On Saturday morning, tomorrow, in an air conditioned room in Las Vegas, RSPA’s board will sit down with a consulting firm to discuss their search for a new CEO. The hire will be critical, as RSPA again finds itself atop an industry writhing in discomfort.
Not long ago did the RSPA take up its new name, the Retail Solutions Providers Association. Prior, RSPA existed as the ICRDA (Independent Cash Register Dealers Association). In 2005 the association merged with the SDA (Systems Dealer Association), keeping a tight focus on the reseller channel. As the industry evolved, and technology become more important, new opportunities sprouted in the merchant ecosystem and RSPA adjusted its scope accordingly:
We are the only association connecting the Point of Sale technology ecosystem. Our members include resellers, distributors, hardware manufacturers, software developers, consultants and service providers who bring retail technology solutions to the marketplace.
It’s been 12 years since RSPA officially rebranded, but the industry is more different now than it’s ever been.
While the ICRDA and SDA conveniently held the word “dealer” in their titles, they existed in an era that was pre-internet and thus dependent on dealers. The only way for customers to discover and support their clunky cash register purchases back then was through local representatives.
In 2009 Square launched and proved that the internet, 20 years after its debut, could finally be leveraged in brick and mortar. With little more than a robust marketing program, Square has accumulated over 3 million users and is on pace to hit revenues of $2B annually.
Square did not use dealers. Square handles all support in-house. And Square, because of its access to merchant data, created (or partnered to create) new merchant products that bolster its own revenue, including a loan business that has originated more than $1B in capital since inception.
What Square successfully built on its way to IPO is inarguably occurring across the broader brick and mortar ecosystem. Dealers, who once held a monopoly on merchant POS systems, are finding themselves standing on ground that’s crumbling beneath them.
RSPA needs to take these macro industry trends into account when making its important hiring decision. As an industry association that exists to serve its members, RSPA needs to be aware that its membership today might not be its membership tomorrow.
Why do we say this?
Mercury Payments showed POS dealers they could make serious money by referring or selling payment processing. This was in 2001. Yet there are a non-trivial number of dealers out there that still haven’t figured this out. In fact, RSPA’s RetailNow show this year includes at least two sessions dedicated to this topic. Despite the decline of traditional POS dealer revenues, there are dealers who are not yet on the more lucrative payments bandwagon. The dealers that haven’t figured this out aren’t ever going to figure it out.
But that doesn’t even begin to touch on the larger trend: too many of today’s dealers are complacent. They’re doing the minimum amount of work possible and become legitimately confused when a customer purchases a POS system online directly. Seriously? You’re hemorrhaging money as your hardware, software and service revenues fall but you won’t do anything to change it? You don’t keep in constant contact with your customers and won’t put in the effort to solve their business problems? No matter how hard it tries, RSPA is not going to improve this level of dealer indolence either.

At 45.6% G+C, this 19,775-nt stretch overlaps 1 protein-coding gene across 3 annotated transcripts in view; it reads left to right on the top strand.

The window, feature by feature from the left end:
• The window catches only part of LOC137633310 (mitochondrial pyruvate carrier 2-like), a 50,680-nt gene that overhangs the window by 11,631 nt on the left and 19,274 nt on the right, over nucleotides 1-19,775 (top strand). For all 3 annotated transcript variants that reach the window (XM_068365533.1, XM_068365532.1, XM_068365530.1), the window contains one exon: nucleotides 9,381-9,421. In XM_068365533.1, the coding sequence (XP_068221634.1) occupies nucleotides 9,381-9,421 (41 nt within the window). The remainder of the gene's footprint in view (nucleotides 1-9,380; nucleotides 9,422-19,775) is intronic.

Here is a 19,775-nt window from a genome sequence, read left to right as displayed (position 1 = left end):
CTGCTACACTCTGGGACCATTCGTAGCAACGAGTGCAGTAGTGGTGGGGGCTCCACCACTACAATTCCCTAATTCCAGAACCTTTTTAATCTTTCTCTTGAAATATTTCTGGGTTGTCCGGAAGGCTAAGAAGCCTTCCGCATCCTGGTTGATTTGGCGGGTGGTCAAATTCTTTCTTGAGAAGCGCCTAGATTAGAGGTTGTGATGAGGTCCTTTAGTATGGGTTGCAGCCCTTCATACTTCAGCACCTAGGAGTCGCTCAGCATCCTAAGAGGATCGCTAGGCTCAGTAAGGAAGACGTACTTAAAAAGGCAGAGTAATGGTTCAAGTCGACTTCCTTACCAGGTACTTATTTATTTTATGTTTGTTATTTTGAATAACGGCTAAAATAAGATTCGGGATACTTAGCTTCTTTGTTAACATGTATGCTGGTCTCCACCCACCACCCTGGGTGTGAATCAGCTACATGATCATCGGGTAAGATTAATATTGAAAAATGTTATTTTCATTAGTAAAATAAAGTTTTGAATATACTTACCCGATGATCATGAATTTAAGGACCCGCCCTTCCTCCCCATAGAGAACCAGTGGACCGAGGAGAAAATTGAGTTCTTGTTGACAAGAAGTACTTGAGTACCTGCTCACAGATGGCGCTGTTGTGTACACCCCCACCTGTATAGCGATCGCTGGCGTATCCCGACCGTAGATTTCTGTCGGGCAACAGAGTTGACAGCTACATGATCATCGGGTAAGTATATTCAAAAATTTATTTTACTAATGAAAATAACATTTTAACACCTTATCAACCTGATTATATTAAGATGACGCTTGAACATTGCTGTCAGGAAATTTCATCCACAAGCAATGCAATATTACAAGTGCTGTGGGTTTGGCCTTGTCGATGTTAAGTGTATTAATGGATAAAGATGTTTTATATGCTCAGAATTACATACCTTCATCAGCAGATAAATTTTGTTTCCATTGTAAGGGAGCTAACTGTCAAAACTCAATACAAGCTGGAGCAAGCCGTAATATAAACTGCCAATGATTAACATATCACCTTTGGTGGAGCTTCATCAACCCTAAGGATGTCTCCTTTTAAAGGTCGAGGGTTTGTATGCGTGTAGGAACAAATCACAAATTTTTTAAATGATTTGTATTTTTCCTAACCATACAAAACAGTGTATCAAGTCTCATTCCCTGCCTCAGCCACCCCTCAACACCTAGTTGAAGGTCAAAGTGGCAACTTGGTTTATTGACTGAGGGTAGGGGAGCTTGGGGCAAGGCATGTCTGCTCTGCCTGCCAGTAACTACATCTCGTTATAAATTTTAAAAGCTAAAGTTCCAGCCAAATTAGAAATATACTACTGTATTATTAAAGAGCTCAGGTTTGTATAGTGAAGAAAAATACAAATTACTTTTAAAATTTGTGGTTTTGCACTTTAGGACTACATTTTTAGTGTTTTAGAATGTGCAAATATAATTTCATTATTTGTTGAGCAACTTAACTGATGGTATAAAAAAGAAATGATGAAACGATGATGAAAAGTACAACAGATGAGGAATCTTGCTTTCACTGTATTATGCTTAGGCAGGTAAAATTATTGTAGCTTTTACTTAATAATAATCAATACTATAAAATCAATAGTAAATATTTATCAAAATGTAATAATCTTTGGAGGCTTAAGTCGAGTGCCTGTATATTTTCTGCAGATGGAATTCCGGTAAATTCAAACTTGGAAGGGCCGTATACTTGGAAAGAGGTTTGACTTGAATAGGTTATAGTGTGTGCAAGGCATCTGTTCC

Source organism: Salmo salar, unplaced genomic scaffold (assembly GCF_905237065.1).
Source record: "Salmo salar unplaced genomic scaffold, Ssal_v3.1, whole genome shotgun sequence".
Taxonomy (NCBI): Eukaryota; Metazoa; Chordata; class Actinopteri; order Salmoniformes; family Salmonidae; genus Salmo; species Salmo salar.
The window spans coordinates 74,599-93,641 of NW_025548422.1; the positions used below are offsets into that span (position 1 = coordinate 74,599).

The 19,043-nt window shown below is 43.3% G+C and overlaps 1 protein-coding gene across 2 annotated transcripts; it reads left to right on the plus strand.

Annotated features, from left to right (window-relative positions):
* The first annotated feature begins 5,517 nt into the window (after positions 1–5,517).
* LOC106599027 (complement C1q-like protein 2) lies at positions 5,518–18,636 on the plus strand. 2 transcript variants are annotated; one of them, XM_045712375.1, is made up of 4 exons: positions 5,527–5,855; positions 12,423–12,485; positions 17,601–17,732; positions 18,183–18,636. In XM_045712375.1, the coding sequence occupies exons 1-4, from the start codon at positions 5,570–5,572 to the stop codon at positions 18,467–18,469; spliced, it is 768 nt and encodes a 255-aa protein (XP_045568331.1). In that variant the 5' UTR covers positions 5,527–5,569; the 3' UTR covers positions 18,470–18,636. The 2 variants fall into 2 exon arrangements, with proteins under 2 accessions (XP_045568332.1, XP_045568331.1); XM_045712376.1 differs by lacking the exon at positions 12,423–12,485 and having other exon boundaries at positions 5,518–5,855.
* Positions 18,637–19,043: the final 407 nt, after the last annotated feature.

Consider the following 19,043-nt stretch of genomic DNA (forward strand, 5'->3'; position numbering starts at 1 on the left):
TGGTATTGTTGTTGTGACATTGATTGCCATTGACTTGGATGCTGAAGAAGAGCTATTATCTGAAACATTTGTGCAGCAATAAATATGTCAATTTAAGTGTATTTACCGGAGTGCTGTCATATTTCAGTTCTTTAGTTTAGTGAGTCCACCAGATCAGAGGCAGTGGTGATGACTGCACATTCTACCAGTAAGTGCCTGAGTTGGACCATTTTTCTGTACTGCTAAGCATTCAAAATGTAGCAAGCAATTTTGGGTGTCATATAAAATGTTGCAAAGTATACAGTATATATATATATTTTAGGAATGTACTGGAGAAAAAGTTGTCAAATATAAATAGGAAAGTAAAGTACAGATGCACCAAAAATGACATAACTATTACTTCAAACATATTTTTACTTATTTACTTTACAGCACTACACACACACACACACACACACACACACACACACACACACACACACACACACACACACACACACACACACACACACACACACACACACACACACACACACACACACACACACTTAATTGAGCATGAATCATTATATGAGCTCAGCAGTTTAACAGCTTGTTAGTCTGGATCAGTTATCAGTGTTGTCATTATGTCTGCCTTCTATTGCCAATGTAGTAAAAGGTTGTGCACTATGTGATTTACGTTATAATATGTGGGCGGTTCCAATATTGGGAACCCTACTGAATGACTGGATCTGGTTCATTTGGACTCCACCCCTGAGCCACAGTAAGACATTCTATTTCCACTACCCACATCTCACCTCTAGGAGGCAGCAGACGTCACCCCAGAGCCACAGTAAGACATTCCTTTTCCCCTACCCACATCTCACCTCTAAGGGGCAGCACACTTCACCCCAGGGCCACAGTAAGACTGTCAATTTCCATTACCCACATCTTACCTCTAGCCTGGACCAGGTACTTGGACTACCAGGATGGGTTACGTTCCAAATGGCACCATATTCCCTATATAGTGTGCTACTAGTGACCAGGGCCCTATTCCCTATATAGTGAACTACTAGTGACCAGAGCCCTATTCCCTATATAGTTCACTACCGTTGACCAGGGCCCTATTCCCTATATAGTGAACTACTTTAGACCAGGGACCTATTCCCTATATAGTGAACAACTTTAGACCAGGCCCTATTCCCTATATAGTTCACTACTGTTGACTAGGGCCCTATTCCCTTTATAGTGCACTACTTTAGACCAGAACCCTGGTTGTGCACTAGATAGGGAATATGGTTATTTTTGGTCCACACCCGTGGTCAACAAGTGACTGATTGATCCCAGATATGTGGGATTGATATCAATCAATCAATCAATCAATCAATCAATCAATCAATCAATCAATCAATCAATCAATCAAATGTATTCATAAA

RSPA’s board needs to answer these questions honestly:
- Is hardware getting easier to buy, or harder?
- Is software getting cheaper and faster to build, or more expensive and slower?
- Are systems getting more reliable, or less reliable?
- Does the internet make transparency and communication better, or worse?
Where would we recommend RSPA’s board look when thinking of the future?
Last year we observed that RetailNow had more payments presence than ever before. This should no longer be surprising. In the ICRDA days dealers positioned themselves as experts in POS (technically cash registers) with great support. And since merchants couldn’t turn elsewhere to buy or service a POS, they had to take a dealer’s word for it.
Now POS has become sufficiently commoditized that it can be sold by anyone. The quality of the POS hardware and software has only gone up, meaning that support is less of a concern. While payments people get the bad wrap for being sales minions and little else, that might be all that matters insomuch as the initial POS sale is concerned. Support can be punted to HQ or, if needed, to on-demand local support providers (who are cheaper because they’ve shed the overhead of a stand-alone dealership). When payments companies are spending tens of millions of dollars buying POS assets, it’s hard to see any other future playing out – they literally control the POS channels now.
As transaction data moves to cloud, an entirely new ecosystem will evolve. Like the move from cash registers to POS, the move from local server to cloud will bring even more players into the fold, including behemoths Amazon, Facebook, Google and Microsoft and a bevy of fledgling companies.
Forest fires are healthy. They clear the way for new saplings and replenish the soil. The market is going to push out shitty dealers, which is a good thing: RSPA shouldn’t support dealers that don’t want to be here.